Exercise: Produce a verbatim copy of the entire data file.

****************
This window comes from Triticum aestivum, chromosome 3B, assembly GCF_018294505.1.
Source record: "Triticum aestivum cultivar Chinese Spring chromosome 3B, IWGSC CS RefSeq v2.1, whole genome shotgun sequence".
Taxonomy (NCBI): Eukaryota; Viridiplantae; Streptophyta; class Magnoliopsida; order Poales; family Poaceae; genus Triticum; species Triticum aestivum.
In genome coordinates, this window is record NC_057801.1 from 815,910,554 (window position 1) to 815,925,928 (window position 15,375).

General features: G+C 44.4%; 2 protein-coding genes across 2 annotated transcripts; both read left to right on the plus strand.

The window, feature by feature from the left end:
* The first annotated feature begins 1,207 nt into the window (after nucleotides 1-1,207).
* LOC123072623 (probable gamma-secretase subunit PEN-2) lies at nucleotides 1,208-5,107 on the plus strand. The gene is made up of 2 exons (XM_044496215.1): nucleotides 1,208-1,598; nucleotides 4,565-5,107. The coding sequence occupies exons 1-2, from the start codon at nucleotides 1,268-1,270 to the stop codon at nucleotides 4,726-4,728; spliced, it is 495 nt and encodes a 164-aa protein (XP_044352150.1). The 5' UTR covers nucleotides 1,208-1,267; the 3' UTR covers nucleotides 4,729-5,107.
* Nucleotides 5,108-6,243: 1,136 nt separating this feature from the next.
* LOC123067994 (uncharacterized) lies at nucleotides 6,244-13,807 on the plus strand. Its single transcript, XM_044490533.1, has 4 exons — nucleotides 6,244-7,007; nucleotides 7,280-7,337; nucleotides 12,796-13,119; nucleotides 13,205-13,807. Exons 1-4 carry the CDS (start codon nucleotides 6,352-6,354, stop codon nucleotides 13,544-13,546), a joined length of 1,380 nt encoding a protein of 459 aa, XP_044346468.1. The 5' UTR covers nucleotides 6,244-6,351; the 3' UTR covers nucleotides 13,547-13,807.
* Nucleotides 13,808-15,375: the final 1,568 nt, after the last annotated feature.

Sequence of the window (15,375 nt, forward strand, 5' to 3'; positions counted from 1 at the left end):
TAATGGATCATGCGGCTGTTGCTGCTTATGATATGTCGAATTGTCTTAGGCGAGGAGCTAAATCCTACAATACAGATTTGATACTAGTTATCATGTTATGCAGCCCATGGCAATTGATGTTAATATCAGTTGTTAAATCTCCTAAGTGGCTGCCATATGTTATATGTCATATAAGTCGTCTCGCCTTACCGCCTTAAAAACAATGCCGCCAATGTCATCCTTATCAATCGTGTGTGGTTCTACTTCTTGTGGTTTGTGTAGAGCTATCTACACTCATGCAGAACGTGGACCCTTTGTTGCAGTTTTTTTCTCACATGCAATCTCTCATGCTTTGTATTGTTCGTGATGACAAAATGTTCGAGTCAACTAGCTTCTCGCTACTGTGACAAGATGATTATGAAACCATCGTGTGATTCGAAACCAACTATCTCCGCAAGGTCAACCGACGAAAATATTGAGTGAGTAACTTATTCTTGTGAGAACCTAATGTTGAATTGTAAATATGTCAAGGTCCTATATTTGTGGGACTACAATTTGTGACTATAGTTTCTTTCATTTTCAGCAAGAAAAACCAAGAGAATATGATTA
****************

This window comes from Triticum aestivum, chromosome 3B, assembly GCF_018294505.1.
Source record: "Triticum aestivum cultivar Chinese Spring chromosome 3B, IWGSC CS RefSeq v2.1, whole genome shotgun sequence".
Taxonomy (NCBI): Eukaryota; Viridiplantae; Streptophyta; class Magnoliopsida; order Poales; family Poaceae; genus Triticum; species Triticum aestivum.
In genome coordinates, this window is record NC_057801.1 from 815,910,554 (window position 1) to 815,925,928 (window position 15,375).

General features: G+C 44.4%; 2 protein-coding genes across 2 annotated transcripts; both read left to right on the plus strand.

The window, feature by feature from the left end:
* The first annotated feature begins 1,207 nt into the window (after nucleotides 1-1,207).
* LOC123072623 (probable gamma-secretase subunit PEN-2) lies at nucleotides 1,208-5,107 on the plus strand. The gene is made up of 2 exons (XM_044496215.1): nucleotides 1,208-1,598; nucleotides 4,565-5,107. The coding sequence occupies exons 1-2, from the start codon at nucleotides 1,268-1,270 to the stop codon at nucleotides 4,726-4,728; spliced, it is 495 nt and encodes a 164-aa protein (XP_044352150.1). The 5' UTR covers nucleotides 1,208-1,267; the 3' UTR covers nucleotides 4,729-5,107.
* Nucleotides 5,108-6,243: 1,136 nt separating this feature from the next.
* LOC123067994 (uncharacterized) lies at nucleotides 6,244-13,807 on the plus strand. Its single transcript, XM_044490533.1, has 4 exons — nucleotides 6,244-7,007; nucleotides 7,280-7,337; nucleotides 12,796-13,119; nucleotides 13,205-13,807. Exons 1-4 carry the CDS (start codon nucleotides 6,352-6,354, stop codon nucleotides 13,544-13,546), a joined length of 1,380 nt encoding a protein of 459 aa, XP_044346468.1. The 5' UTR covers nucleotides 6,244-6,351; the 3' UTR covers nucleotides 13,547-13,807.
* Nucleotides 13,808-15,375: the final 1,568 nt, after the last annotated feature.

Sequence of the window (15,375 nt, forward strand, 5' to 3'; positions counted from 1 at the left end):
TAATGGATCATGCGGCTGTTGCTGCTTATGATATGTCGAATTGTCTTAGGCGAGGAGCTAAATCCTACAATACAGATTTGATACTAGTTATCATGTTATGCAGCCCATGGCAATTGATGTTAATATCAGTTGTTAAATCTCCTAAGTGGCTGCCATATGTTATATGTCATATAAGTCGTCTCGCCTTACCGCCTTAAAAACAATGCCGCCAATGTCATCCTTATCAATCGTGTGTGGTTCTACTTCTTGTGGTTTGTGTAGAGCTATCTACACTCATGCAGAACGTGGACCCTTTGTTGCAGTTTTTTTCTCACATGCAATCTCTCATGCTTTGTATTGTTCGTGATGACAAAATGTTCGAGTCAACTAGCTTCTCGCTACTGTGACAAGATGATTATGAAACCATCGTGTGATTCGAAACCAACTATCTCCGCAAGGTCAACCGACGAAAATATTGAGTGAGTAACTTATTCTTGTGAGAACCTAATGTTGAATTGTAAATATGTCAAGGTCCTATATTTGTGGGACTACAATTTGTGACTATAGTTTCTTTCATTTTCAGCAAGAAAAACCAAGAGAATATGATTA